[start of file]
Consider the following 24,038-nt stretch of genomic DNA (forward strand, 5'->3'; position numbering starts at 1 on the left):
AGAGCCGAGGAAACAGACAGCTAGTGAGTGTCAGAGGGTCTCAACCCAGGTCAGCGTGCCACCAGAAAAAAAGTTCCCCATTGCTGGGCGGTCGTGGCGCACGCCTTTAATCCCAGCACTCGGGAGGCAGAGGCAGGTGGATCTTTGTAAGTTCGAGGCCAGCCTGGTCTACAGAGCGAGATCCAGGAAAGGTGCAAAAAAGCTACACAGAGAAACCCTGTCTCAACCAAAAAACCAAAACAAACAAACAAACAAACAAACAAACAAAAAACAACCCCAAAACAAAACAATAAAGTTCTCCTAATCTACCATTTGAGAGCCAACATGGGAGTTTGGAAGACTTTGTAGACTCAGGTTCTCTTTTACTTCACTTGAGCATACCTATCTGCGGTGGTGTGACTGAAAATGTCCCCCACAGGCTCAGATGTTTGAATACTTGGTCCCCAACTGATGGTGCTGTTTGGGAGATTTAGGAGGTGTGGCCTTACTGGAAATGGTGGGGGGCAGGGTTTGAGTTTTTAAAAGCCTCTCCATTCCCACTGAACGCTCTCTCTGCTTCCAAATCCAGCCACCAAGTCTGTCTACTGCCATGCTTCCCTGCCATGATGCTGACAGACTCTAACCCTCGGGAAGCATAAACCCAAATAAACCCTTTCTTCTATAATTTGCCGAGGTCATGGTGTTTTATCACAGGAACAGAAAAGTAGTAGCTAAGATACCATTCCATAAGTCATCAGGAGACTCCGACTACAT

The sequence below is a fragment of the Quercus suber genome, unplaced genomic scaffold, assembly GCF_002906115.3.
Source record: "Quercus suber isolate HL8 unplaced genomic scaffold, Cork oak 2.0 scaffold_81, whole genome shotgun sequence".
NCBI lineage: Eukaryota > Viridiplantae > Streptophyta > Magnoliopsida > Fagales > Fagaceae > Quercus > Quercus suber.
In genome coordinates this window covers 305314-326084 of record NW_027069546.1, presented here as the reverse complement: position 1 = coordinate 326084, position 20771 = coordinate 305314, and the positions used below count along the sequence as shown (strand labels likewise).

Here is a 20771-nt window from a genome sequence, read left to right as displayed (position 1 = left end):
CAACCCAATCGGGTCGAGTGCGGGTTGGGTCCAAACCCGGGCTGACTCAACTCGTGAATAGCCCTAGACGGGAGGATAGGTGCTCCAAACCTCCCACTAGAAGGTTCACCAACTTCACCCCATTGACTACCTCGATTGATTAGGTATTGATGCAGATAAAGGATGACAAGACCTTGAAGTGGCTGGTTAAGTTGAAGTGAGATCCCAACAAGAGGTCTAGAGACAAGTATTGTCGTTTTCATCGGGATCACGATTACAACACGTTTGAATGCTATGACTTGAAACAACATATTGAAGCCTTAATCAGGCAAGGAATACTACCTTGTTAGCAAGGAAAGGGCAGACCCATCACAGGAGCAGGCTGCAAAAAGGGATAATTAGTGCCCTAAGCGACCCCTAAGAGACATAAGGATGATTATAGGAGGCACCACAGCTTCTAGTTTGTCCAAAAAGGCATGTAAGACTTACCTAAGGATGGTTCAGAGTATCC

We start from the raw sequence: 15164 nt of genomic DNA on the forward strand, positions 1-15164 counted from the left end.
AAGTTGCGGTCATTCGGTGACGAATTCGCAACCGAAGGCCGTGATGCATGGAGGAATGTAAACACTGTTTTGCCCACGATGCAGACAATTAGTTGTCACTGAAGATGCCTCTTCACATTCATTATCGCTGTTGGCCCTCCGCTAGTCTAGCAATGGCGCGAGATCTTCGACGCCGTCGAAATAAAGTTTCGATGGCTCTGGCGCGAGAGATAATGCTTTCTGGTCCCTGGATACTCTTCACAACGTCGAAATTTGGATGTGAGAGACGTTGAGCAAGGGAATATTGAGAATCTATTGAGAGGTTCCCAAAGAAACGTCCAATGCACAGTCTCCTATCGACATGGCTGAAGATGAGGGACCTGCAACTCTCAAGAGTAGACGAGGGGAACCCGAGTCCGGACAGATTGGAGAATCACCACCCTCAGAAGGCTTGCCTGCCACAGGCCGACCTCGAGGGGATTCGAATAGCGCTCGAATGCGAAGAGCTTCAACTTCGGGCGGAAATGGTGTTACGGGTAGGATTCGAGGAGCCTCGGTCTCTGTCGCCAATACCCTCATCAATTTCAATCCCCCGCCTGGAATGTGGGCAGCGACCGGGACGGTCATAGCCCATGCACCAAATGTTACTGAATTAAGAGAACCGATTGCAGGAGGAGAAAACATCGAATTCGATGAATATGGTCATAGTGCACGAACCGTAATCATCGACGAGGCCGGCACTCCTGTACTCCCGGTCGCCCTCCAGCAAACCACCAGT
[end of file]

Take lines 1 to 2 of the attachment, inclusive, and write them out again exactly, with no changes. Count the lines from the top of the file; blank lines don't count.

Consider the following 24,038-nt stretch of genomic DNA (forward strand, 5'->3'; position numbering starts at 1 on the left):
AGAGCCGAGGAAACAGACAGCTAGTGAGTGTCAGAGGGTCTCAACCCAGGTCAGCGTGCCACCAGAAAAAAAGTTCCCCATTGCTGGGCGGTCGTGGCGCACGCCTTTAATCCCAGCACTCGGGAGGCAGAGGCAGGTGGATCTTTGTAAGTTCGAGGCCAGCCTGGTCTACAGAGCGAGATCCAGGAAAGGTGCAAAAAAGCTACACAGAGAAACCCTGTCTCAACCAAAAAACCAAAACAAACAAACAAACAAACAAACAAACAAAAAACAACCCCAAAACAAAACAATAAAGTTCTCCTAATCTACCATTTGAGAGCCAACATGGGAGTTTGGAAGACTTTGTAGACTCAGGTTCTCTTTTACTTCACTTGAGCATACCTATCTGCGGTGGTGTGACTGAAAATGTCCCCCACAGGCTCAGATGTTTGAATACTTGGTCCCCAACTGATGGTGCTGTTTGGGAGATTTAGGAGGTGTGGCCTTACTGGAAATGGTGGGGGGCAGGGTTTGAGTTTTTAAAAGCCTCTCCATTCCCACTGAACGCTCTCTCTGCTTCCAAATCCAGCCACCAAGTCTGTCTACTGCCATGCTTCCCTGCCATGATGCTGACAGACTCTAACCCTCGGGAAGCATAAACCCAAATAAACCCTTTCTTCTATAATTTGCCGAGGTCATGGTGTTTTATCACAGGAACAGAAAAGTAGTAGCTAAGATACCATTCCATAAGTCATCAGGAGACTCCGACTACAT